With the New Urban Agenda, as an action-oriented and people-centred agenda, the United Nations have strengthened an integrated territorial approach and emphasized the importance of leveraging the opportunities for development within the urban-rural continuum. Enhancing urban-rural linkages and bridging the development gap between urban and rural areas cannot be achieved with “silo thinking” and the New Urban Agenda therefore explicitly invites “international and regional organizations and bodies, including those of the United Nations system and multilateral environmental agreements, development partners, international and multilateral financial institutions, regional development banks, the private sector, and other stakeholders, to enhance the coordination of their urban and rural development strategies and programmes to apply an integrated approach to sustainable urbanization, mainstreaming the implementation of the New Urban Agenda.” (Para 82)
The New Urban Agenda also underlines the importance to “promote the integration of food security and the nutritional needs of urban residents, particularly the urban poor, in urban and territorial planning, in order to end hunger and malnutrition (Para 123).
This Special Session will showcase how UN agencies and development partners are coordinating their efforts and introducing successful strategies at national, regional and local level on how urban and territorial planning can improve food security.
The Special Session will bring together key players, including UN agencies, governments, civil society organizations and academia, to discuss what strategies have been successfully applied in different local contexts, showcase existing tools and understand what additional support can provided from United Nations agencies and development partners in this field. The Special Session aims to advance the development of guiding frameworks such as the Guiding Principles for Urban-Rural Linkages, which can serve as entry points for dialogue with countries, but also promote existing tools and platforms for supporting Member States in their efforts to implement the New Urban Agenda and achieve the Sustainable Development Goals.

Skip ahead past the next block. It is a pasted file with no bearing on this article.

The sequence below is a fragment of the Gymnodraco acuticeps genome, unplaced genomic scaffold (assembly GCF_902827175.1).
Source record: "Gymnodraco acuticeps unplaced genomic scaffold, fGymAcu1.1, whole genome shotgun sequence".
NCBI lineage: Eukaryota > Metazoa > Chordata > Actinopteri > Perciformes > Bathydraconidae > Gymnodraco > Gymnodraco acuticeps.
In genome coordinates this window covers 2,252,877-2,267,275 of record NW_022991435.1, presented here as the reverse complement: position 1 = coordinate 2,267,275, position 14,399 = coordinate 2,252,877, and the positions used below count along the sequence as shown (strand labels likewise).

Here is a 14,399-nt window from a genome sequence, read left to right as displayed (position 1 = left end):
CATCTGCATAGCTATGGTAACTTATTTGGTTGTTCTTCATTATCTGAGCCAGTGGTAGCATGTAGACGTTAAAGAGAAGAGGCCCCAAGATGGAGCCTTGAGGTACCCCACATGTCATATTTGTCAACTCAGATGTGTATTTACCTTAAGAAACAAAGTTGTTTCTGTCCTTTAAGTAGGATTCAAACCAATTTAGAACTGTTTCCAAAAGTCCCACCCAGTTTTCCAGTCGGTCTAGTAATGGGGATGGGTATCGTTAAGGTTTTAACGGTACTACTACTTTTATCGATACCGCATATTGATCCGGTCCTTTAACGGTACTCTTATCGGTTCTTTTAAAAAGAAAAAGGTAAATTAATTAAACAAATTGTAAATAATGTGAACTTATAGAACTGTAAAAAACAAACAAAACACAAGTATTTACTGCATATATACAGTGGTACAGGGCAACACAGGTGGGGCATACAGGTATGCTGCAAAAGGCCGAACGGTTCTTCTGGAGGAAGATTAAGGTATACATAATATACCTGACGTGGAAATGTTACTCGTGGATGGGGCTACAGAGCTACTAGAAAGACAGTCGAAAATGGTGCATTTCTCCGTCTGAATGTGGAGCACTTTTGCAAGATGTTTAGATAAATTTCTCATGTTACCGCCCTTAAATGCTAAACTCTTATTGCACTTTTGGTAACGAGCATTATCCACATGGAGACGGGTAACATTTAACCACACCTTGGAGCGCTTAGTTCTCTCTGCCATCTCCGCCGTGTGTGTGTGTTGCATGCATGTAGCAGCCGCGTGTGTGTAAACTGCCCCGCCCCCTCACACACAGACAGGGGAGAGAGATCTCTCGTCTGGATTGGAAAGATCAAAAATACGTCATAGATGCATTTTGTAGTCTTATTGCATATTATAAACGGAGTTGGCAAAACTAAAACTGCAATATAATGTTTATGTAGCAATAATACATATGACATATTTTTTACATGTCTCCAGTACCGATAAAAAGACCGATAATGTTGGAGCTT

Q1: At national level, how is food security and nutrition integrated into policies, urban and territorial planning?
Q2: What are the main challenges for integrating food and nutrition into urban and territorial planning? And what are the main strategies for strengthening urban-rural linkages?
Q3: What capacity (human, financial, institutional) needs to be build up? What resources are required?
Q4: Food is still mainly produced in peri-urban and rural areas. What strategies exist to protect the city-near agricultural areas and related natural resources such as soil and water?
Q5: What support can the UN System provide to countries for fostering urban-rural linkages, with special focus on food security and nutrition, such as tools, capacity building, policy support? What tools are available for strengthening an integrated territorial approach and how do you foster the dialogue across sectors and across administrative boundaries?
Q6: How can food security be better integrated in urban and territorial planning curriculums? What awareness raising tools are needed? What are the roles of different stakeholders, including private sector, civil society and women and smallholder farmers in promoting urban-rural linkages?
2030 Agenda, City Region Food Systems, Ecosystem Services, Food Security, Green Infrastructure, Intermediate and Medium Size Towns, Jobs and Livelihoods, Land, Market Towns, National Urban And Rural Policies, New Urban Agenda, Nutrition, Peri-Urban, Poverty and Inequality Reduction, Rural Urbanization, Spatial Development, Sustainable Development Goals, Urban Sprawl, Urban/Regional and Territorial Planning, Vertical and Horizontal Integration.